Directed by Edgar Wright. Starring Ansel Elgort, Lily James, Kevin Spacey, Jon Hamm, Eiza Gonzalez, Jamie Foxx, Jon Bernthal. Running time: 113 minutes.
For some reason, until I watched the trailer for this movie, I had pictured an animated film when hearing its name. Perhaps this was because I subconsciously enjoyed the idea of a whimsical cartoon film about an infant chauffeur, or (more likely) I was just mixing it up with The Boss Baby.
Baby Driver certainly isn’t a film for children, but it is tremendous fun in spots. Its main selling point is its soundtrack; music, almost always diegetic, is a near-constant feature of the movie. This is because the titular Baby (Elgort), a reserved, slightly awkward yet often charming protagonist, suffers from severe tinnitus, and employs the eclectic mix of music on his many iPods to drown it out.
A high octane opening sequence, accompanied by the funky strains of Jon Spencer Blues Explosion, sets the pace. A bank is robbed; Baby is the (impossibly skilled) getaway driver. We learn that the necessity for his criminal lifestyle lies in a debt owed to Doc (Spacey), a criminal mastermind with unclear motivations and an odd sense of humour. Foxx, Hamm, Gonzalez and Bernthal are the supporting gangsters, each blessed with a different degree and variety of psychopathy. After the first robbery, we are told that “one last job” will sever Baby’s ties to the shady outfit; there are no prizes for guessing that it doesn’t all transpire quite so straightforwardly as that. Debora (Lily James) complicates matters in the way only a love interest can.
Music is more than the glue that holds this film together; it forms the structure of a healthy percentage of it. There is a deliberate, magnetic rhythm to much of the action, and Elgort’s movements mirror beats to hypnotic effect on more than one occasion. Even the dialogue has a musicality to it; Doc merrily referring to Baby’s tinnitus as “a hum in the drum” is but one example.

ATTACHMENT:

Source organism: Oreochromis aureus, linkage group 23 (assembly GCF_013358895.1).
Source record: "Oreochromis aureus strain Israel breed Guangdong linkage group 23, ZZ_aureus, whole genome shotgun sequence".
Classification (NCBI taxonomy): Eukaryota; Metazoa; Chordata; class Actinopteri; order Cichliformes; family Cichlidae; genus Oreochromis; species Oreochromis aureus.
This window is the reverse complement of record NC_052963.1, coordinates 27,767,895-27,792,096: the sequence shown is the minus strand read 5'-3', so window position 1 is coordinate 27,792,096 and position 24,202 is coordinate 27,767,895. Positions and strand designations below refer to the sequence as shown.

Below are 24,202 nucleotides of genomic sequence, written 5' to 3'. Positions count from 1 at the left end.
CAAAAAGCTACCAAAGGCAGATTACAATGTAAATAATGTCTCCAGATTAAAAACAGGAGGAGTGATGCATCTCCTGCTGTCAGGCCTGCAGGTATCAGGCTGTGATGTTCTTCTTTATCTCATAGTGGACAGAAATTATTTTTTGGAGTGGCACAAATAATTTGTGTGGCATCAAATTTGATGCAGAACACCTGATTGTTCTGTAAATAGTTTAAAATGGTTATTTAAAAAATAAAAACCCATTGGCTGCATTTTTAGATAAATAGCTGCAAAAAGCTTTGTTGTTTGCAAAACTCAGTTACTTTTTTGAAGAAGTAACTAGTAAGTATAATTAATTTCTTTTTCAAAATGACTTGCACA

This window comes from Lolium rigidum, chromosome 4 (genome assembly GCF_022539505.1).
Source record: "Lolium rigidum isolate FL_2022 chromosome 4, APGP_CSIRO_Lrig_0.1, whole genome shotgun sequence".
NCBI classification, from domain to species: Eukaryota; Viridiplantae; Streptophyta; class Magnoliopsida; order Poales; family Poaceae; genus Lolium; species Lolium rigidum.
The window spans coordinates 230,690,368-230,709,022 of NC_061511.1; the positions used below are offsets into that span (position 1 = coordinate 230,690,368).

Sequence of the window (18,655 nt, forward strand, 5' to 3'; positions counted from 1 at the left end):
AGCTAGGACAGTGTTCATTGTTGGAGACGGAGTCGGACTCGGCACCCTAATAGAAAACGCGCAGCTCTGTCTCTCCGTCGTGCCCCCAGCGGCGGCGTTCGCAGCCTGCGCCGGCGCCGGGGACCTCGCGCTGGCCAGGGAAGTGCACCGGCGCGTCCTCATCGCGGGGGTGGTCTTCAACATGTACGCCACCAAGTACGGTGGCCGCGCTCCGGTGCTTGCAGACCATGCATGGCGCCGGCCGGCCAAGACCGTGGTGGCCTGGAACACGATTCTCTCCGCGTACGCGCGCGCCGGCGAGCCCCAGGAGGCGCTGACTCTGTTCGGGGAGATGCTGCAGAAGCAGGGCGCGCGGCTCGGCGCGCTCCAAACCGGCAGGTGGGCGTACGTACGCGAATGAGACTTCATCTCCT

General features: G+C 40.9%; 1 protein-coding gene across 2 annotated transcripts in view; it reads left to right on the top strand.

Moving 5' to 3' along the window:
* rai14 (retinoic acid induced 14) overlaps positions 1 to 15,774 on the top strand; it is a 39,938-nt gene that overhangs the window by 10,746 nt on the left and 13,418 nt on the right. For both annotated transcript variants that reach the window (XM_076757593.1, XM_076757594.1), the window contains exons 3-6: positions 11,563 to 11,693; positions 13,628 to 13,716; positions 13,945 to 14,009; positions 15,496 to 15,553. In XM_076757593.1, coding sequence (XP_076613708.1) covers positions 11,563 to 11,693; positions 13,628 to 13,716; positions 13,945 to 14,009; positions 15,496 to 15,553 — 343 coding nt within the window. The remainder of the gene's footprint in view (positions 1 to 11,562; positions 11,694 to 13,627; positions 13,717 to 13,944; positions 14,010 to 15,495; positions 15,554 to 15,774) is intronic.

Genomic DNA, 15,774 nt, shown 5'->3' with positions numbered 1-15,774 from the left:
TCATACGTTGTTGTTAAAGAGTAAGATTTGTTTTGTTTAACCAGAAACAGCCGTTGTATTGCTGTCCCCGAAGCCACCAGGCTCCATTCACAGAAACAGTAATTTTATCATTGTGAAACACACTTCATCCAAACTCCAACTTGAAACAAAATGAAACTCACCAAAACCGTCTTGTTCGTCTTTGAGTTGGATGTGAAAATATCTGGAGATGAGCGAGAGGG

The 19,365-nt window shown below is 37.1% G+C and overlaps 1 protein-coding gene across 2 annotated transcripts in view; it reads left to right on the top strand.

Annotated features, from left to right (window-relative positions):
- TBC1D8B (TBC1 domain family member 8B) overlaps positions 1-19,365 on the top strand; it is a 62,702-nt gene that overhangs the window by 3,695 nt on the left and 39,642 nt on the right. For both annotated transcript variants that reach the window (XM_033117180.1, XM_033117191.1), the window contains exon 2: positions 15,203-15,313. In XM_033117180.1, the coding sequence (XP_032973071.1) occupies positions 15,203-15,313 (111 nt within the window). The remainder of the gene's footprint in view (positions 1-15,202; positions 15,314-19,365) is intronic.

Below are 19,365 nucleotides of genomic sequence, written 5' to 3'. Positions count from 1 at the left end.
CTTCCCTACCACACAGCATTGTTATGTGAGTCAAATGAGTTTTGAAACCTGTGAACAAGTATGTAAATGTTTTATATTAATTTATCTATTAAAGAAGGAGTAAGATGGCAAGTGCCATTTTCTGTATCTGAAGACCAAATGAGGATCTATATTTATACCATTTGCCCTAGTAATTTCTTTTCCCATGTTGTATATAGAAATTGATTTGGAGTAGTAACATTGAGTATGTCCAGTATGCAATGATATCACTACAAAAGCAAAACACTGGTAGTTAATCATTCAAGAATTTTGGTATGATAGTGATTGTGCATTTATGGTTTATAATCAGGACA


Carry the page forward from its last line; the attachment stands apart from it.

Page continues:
This all lends Baby Driver a watchability it would otherwise have struggled to achieve. The storyline, promising at first, gives way to uncertainty about halfway through, and the final act stumbles from contrivance to convolution, with a closing set piece that manages to bore despite its generous helping of bodily harm and explosions.
Unfortunately, the characters are similarly limited. Debora is little more than a plot device with a cutesy Southern accent, and Kevin Spacey’s acting talents are largely kept under wraps. Other than Elgort, whose portrayal of Baby is nuanced enough to keep us interested, the only thespian given a great deal to do is Jon Hamm, who also acquits himself well. Jamie Foxx’s garrulous Bats shows promise, but is lamentably overcooked.
Ultimately, then, what are we left with? This is undoubtedly a film with an array of flaws. None of them, however, manage to fully outweigh the raw energy and atmosphere of fun that oozes out of Baby Driver from the first scene. Enjoy it for what it is.